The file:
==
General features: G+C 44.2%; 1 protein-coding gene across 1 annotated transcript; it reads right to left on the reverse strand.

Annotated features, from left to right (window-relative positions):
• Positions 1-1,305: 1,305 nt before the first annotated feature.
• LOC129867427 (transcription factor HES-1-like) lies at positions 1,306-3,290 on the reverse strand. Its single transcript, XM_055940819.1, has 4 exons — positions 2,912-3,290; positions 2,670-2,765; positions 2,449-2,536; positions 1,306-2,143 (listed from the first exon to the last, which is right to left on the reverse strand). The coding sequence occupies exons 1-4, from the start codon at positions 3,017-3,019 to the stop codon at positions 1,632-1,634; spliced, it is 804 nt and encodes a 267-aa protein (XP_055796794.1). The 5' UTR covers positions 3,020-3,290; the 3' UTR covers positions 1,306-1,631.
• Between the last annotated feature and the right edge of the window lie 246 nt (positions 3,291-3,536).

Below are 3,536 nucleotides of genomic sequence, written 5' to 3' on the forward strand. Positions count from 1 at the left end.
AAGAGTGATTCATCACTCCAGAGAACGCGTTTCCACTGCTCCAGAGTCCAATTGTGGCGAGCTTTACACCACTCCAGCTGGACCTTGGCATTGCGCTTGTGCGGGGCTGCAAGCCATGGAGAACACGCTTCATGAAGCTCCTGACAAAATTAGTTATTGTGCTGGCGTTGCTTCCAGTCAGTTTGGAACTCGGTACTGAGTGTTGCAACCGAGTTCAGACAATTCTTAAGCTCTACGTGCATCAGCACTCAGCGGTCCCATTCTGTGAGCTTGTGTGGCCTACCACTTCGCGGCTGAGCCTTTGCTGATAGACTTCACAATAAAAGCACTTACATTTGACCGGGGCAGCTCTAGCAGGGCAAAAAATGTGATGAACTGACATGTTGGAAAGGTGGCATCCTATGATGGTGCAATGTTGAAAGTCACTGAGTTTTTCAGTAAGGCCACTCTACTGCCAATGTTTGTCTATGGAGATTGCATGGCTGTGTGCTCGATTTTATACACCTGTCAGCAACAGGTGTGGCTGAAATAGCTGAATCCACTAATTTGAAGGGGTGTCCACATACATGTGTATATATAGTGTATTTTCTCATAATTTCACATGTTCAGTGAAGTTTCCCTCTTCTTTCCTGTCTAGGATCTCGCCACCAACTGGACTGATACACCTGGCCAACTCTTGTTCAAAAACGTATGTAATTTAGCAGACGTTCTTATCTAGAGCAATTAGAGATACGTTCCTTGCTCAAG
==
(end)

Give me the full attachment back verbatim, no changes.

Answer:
General features: G+C 44.2%; 1 protein-coding gene across 1 annotated transcript; it reads right to left on the reverse strand.

Annotated features, from left to right (window-relative positions):
• Positions 1-1,305: 1,305 nt before the first annotated feature.
• LOC129867427 (transcription factor HES-1-like) lies at positions 1,306-3,290 on the reverse strand. Its single transcript, XM_055940819.1, has 4 exons — positions 2,912-3,290; positions 2,670-2,765; positions 2,449-2,536; positions 1,306-2,143 (listed from the first exon to the last, which is right to left on the reverse strand). The coding sequence occupies exons 1-4, from the start codon at positions 3,017-3,019 to the stop codon at positions 1,632-1,634; spliced, it is 804 nt and encodes a 267-aa protein (XP_055796794.1). The 5' UTR covers positions 3,020-3,290; the 3' UTR covers positions 1,306-1,631.
• Between the last annotated feature and the right edge of the window lie 246 nt (positions 3,291-3,536).

Below are 3,536 nucleotides of genomic sequence, written 5' to 3' on the forward strand. Positions count from 1 at the left end.
AAGAGTGATTCATCACTCCAGAGAACGCGTTTCCACTGCTCCAGAGTCCAATTGTGGCGAGCTTTACACCACTCCAGCTGGACCTTGGCATTGCGCTTGTGCGGGGCTGCAAGCCATGGAGAACACGCTTCATGAAGCTCCTGACAAAATTAGTTATTGTGCTGGCGTTGCTTCCAGTCAGTTTGGAACTCGGTACTGAGTGTTGCAACCGAGTTCAGACAATTCTTAAGCTCTACGTGCATCAGCACTCAGCGGTCCCATTCTGTGAGCTTGTGTGGCCTACCACTTCGCGGCTGAGCCTTTGCTGATAGACTTCACAATAAAAGCACTTACATTTGACCGGGGCAGCTCTAGCAGGGCAAAAAATGTGATGAACTGACATGTTGGAAAGGTGGCATCCTATGATGGTGCAATGTTGAAAGTCACTGAGTTTTTCAGTAAGGCCACTCTACTGCCAATGTTTGTCTATGGAGATTGCATGGCTGTGTGCTCGATTTTATACACCTGTCAGCAACAGGTGTGGCTGAAATAGCTGAATCCACTAATTTGAAGGGGTGTCCACATACATGTGTATATATAGTGTATTTTCTCATAATTTCACATGTTCAGTGAAGTTTCCCTCTTCTTTCCTGTCTAGGATCTCGCCACCAACTGGACTGATACACCTGGCCAACTCTTGTTCAAAAACGTATGTAATTTAGCAGACGTTCTTATCTAGAGCAATTAGAGATACGTTCCTTGCTCAAG